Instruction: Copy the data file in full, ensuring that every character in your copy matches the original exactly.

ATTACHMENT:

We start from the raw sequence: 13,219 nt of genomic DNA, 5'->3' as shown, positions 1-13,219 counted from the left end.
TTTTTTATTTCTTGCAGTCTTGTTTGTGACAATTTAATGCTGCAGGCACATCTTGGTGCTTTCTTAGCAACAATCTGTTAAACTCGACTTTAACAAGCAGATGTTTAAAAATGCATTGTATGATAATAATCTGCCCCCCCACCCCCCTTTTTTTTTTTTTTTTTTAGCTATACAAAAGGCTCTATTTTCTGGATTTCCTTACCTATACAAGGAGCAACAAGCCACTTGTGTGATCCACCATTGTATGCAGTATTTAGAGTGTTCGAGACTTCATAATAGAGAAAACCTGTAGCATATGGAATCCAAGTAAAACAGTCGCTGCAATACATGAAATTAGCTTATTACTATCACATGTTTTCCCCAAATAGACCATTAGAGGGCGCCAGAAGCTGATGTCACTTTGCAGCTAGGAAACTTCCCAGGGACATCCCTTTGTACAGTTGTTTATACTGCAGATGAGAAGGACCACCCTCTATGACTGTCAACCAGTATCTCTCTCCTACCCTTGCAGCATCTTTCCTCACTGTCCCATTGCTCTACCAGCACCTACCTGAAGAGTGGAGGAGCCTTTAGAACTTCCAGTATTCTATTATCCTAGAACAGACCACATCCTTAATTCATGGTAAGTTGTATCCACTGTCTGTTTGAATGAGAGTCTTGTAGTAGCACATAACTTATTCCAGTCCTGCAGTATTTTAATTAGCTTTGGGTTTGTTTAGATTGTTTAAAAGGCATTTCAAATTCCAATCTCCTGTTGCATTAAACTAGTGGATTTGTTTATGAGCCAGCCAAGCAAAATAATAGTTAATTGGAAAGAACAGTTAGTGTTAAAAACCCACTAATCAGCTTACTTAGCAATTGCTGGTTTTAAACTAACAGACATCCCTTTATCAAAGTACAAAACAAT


We start from the raw sequence: 13,219 nt of genomic DNA, 5'->3' as shown, positions 1-13,219 counted from the left end.
TTTTTTATTTCTTGCAGTCTTGTTTGTGACAATTTAATGCTGCAGGCACATCTTGGTGCTTTCTTAGCAACAATCTGTTAAACTCGACTTTAACAAGCAGATGTTTAAAAATGCATTGTATGATAATAATCTGCCCCCCCACCCCCCTTTTTTTTTTTTTTTTTTAGCTATACAAAAGGCTCTATTTTCTGGATTTCCTTACCTATACAAGGAGCAACAAGCCACTTGTGTGATCCACCATTGTATGCAGTATTTAGAGTGTTCGAGACTTCATAATAGAGAAAACCTGTAGCATATGGAATCCAAGTAAAACAGTCGCTGCAATACATGAAATTAGCTTATTACTATCACATGTTTTCCCCAAATAGACCATTAGAGGGCGCCAGAAGCTGATGTCACTTTGCAGCTAGGAAACTTCCCAGGGACATCCCTTTGTACAGTTGTTTATACTGCAGATGAGAAGGACCACCCTCTATGACTGTCAACCAGTATCTCTCTCCTACCCTTGCAGCATCTTTCCTCACTGTCCCATTGCTCTACCAGCACCTACCTGAAGAGTGGAGGAGCCTTTAGAACTTCCAGTATTCTATTATCCTAGAACAGACCACATCCTTAATTCATGGTAAGTTGTATCCACTGTCTGTTTGAATGAGAGTCTTGTAGTAGCACATAACTTATTCCAGTCCTGCAGTATTTTAATTAGCTTTGGGTTTGTTTAGATTGTTTAAAAGGCATTTCAAATTCCAATCTCCTGTTGCATTAAACTAGTGGATTTGTTTATGAGCCAGCCAAGCAAAATAATAGTTAATTGGAAAGAACAGTTAGTGTTAAAAACCCACTAATCAGCTTACTTAGCAATTGCTGGTTTTAAACTAACAGACATCCCTTTATCAAAGTACAAAACAAT